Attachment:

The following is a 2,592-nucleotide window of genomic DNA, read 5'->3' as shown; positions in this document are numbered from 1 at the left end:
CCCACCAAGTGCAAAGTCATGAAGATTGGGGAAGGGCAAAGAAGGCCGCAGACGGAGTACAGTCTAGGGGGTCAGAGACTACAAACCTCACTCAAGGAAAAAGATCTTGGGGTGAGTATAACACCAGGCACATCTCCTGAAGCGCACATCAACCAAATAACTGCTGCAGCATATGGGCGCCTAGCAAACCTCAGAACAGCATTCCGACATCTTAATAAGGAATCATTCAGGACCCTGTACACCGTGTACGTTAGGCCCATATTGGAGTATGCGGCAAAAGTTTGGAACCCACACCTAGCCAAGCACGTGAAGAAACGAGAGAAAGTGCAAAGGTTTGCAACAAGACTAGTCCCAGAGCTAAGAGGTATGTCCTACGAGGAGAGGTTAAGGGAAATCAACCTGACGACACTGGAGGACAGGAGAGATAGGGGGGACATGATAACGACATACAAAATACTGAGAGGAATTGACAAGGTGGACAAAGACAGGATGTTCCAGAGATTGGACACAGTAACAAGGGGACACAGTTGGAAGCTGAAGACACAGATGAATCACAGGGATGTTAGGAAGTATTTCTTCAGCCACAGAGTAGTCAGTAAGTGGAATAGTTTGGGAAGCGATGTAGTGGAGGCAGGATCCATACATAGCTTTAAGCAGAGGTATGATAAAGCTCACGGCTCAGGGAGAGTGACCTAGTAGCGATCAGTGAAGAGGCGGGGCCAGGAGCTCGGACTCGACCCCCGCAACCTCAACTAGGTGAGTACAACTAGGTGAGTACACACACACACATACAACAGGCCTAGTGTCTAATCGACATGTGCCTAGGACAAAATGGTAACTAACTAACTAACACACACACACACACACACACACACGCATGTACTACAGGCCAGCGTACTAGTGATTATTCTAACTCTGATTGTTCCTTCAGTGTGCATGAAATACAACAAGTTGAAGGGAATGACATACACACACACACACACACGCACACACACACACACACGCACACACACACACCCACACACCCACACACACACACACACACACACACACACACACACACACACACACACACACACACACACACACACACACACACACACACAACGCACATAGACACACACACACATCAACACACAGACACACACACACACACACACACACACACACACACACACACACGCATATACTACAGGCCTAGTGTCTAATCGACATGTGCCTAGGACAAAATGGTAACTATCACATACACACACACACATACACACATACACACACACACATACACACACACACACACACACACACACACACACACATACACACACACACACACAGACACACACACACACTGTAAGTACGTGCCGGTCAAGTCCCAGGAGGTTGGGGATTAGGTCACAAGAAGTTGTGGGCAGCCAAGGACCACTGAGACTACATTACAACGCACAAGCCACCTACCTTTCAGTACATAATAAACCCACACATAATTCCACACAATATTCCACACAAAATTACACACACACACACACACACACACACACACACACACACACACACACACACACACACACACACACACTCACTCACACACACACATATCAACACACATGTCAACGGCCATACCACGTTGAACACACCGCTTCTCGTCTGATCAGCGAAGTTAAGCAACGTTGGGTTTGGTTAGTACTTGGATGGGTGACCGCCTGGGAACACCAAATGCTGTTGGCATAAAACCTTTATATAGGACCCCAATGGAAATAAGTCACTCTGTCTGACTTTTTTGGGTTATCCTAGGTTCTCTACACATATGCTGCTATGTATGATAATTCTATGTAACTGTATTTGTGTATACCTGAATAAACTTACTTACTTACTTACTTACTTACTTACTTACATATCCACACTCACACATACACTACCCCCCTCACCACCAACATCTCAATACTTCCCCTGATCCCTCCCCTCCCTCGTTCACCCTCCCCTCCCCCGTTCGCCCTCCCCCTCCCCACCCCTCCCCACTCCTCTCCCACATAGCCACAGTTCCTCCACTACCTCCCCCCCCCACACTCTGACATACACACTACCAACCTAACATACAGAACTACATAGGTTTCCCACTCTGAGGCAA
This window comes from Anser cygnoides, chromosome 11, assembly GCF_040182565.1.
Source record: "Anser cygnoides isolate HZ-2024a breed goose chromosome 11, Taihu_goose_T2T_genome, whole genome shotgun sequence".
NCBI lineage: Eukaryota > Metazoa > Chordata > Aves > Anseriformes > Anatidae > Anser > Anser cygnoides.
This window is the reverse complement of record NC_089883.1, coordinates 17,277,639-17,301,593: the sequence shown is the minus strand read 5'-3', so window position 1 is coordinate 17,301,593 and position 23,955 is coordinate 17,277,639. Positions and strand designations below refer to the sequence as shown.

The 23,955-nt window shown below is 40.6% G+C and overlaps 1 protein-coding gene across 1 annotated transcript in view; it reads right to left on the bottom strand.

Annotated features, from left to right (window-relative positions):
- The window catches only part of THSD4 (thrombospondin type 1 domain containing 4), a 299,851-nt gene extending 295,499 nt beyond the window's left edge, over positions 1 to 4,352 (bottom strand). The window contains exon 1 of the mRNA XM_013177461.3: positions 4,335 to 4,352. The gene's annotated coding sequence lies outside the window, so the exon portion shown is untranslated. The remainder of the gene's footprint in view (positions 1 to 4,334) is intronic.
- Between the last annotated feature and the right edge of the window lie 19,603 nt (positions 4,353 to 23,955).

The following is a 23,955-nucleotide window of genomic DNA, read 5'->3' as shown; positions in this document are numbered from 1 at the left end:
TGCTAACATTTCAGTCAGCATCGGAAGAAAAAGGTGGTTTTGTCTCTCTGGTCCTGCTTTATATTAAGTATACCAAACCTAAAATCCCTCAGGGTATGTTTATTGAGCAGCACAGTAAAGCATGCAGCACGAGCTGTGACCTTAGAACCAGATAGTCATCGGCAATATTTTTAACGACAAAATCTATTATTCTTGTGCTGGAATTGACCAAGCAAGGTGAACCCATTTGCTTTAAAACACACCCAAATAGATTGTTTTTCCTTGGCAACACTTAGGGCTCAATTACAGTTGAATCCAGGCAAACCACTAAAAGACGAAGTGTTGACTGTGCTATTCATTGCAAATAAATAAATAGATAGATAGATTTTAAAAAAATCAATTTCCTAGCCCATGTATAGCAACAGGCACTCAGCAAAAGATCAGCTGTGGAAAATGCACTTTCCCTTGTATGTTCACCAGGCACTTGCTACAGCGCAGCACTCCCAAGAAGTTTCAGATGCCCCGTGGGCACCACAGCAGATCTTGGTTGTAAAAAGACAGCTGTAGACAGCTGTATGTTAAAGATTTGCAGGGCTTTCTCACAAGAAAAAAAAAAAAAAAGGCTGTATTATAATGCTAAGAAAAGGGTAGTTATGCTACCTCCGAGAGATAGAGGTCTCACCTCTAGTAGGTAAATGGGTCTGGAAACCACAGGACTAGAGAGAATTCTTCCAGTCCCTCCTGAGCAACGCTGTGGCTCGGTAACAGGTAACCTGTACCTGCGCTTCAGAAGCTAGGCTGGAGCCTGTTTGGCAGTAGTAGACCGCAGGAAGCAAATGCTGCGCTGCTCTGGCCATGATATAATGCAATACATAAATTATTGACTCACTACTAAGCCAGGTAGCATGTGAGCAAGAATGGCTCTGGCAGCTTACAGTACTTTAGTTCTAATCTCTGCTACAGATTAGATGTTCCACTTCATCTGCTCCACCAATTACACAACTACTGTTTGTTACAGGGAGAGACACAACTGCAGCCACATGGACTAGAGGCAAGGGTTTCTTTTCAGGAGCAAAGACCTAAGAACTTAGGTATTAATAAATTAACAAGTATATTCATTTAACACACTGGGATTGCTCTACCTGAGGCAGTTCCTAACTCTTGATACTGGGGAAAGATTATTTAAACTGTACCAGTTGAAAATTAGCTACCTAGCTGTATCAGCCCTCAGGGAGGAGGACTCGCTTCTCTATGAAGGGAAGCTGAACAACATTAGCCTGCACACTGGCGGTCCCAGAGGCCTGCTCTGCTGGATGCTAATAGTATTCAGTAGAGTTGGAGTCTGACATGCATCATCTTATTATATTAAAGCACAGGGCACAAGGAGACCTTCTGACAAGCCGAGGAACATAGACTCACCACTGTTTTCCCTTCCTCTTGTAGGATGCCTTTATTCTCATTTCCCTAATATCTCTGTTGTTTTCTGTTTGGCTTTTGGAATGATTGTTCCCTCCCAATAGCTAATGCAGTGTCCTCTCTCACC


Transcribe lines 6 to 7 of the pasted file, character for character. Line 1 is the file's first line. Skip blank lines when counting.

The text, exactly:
This window is the reverse complement of record NC_089883.1, coordinates 17,277,639-17,301,593: the sequence shown is the minus strand read 5'-3', so window position 1 is coordinate 17,301,593 and position 23,955 is coordinate 17,277,639. Positions and strand designations below refer to the sequence as shown.

The 23,955-nt window shown below is 40.6% G+C and overlaps 1 protein-coding gene across 1 annotated transcript in view; it reads right to left on the bottom strand.